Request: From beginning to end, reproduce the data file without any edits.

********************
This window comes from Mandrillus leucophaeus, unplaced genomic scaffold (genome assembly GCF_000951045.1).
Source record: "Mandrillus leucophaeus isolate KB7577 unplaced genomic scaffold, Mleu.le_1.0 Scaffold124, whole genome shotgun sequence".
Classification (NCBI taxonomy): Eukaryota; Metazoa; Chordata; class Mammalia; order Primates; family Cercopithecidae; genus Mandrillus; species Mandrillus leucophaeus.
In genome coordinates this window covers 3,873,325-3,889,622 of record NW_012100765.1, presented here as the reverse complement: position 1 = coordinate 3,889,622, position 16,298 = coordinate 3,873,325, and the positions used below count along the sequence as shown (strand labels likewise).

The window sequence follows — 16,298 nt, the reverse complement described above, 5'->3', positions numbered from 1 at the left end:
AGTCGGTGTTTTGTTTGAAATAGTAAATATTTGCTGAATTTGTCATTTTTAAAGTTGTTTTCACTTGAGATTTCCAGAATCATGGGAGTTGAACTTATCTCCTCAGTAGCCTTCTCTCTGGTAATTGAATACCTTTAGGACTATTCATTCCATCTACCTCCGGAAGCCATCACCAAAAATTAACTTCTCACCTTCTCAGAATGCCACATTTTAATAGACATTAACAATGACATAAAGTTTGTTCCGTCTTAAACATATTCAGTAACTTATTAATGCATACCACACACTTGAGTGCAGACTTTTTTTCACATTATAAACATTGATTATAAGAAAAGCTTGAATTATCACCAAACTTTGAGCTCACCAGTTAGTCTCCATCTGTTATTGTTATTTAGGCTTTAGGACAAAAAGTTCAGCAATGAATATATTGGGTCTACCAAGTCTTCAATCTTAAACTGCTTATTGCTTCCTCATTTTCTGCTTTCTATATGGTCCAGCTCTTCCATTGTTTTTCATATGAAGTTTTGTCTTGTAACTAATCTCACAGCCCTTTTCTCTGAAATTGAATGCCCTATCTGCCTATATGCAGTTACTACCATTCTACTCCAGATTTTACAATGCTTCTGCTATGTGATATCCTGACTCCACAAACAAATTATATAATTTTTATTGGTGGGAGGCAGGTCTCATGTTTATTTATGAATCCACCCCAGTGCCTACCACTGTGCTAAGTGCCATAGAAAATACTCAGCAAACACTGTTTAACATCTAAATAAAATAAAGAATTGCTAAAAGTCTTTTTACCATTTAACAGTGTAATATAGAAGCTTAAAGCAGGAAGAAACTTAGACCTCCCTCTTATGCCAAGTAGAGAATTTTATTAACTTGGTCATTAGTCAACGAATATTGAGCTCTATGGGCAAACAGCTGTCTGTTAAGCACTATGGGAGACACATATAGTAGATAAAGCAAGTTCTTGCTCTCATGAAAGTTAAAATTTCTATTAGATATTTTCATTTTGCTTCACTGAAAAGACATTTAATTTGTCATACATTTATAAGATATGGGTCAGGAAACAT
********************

This window comes from Mandrillus leucophaeus, unplaced genomic scaffold (genome assembly GCF_000951045.1).
Source record: "Mandrillus leucophaeus isolate KB7577 unplaced genomic scaffold, Mleu.le_1.0 Scaffold124, whole genome shotgun sequence".
Classification (NCBI taxonomy): Eukaryota; Metazoa; Chordata; class Mammalia; order Primates; family Cercopithecidae; genus Mandrillus; species Mandrillus leucophaeus.
In genome coordinates this window covers 3,873,325-3,889,622 of record NW_012100765.1, presented here as the reverse complement: position 1 = coordinate 3,889,622, position 16,298 = coordinate 3,873,325, and the positions used below count along the sequence as shown (strand labels likewise).

The window sequence follows — 16,298 nt, the reverse complement described above, 5'->3', positions numbered from 1 at the left end:
AGTCGGTGTTTTGTTTGAAATAGTAAATATTTGCTGAATTTGTCATTTTTAAAGTTGTTTTCACTTGAGATTTCCAGAATCATGGGAGTTGAACTTATCTCCTCAGTAGCCTTCTCTCTGGTAATTGAATACCTTTAGGACTATTCATTCCATCTACCTCCGGAAGCCATCACCAAAAATTAACTTCTCACCTTCTCAGAATGCCACATTTTAATAGACATTAACAATGACATAAAGTTTGTTCCGTCTTAAACATATTCAGTAACTTATTAATGCATACCACACACTTGAGTGCAGACTTTTTTTCACATTATAAACATTGATTATAAGAAAAGCTTGAATTATCACCAAACTTTGAGCTCACCAGTTAGTCTCCATCTGTTATTGTTATTTAGGCTTTAGGACAAAAAGTTCAGCAATGAATATATTGGGTCTACCAAGTCTTCAATCTTAAACTGCTTATTGCTTCCTCATTTTCTGCTTTCTATATGGTCCAGCTCTTCCATTGTTTTTCATATGAAGTTTTGTCTTGTAACTAATCTCACAGCCCTTTTCTCTGAAATTGAATGCCCTATCTGCCTATATGCAGTTACTACCATTCTACTCCAGATTTTACAATGCTTCTGCTATGTGATATCCTGACTCCACAAACAAATTATATAATTTTTATTGGTGGGAGGCAGGTCTCATGTTTATTTATGAATCCACCCCAGTGCCTACCACTGTGCTAAGTGCCATAGAAAATACTCAGCAAACACTGTTTAACATCTAAATAAAATAAAGAATTGCTAAAAGTCTTTTTACCATTTAACAGTGTAATATAGAAGCTTAAAGCAGGAAGAAACTTAGACCTCCCTCTTATGCCAAGTAGAGAATTTTATTAACTTGGTCATTAGTCAACGAATATTGAGCTCTATGGGCAAACAGCTGTCTGTTAAGCACTATGGGAGACACATATAGTAGATAAAGCAAGTTCTTGCTCTCATGAAAGTTAAAATTTCTATTAGATATTTTCATTTTGCTTCACTGAAAAGACATTTAATTTGTCATACATTTATAAGATATGGGTCAGGAAACAT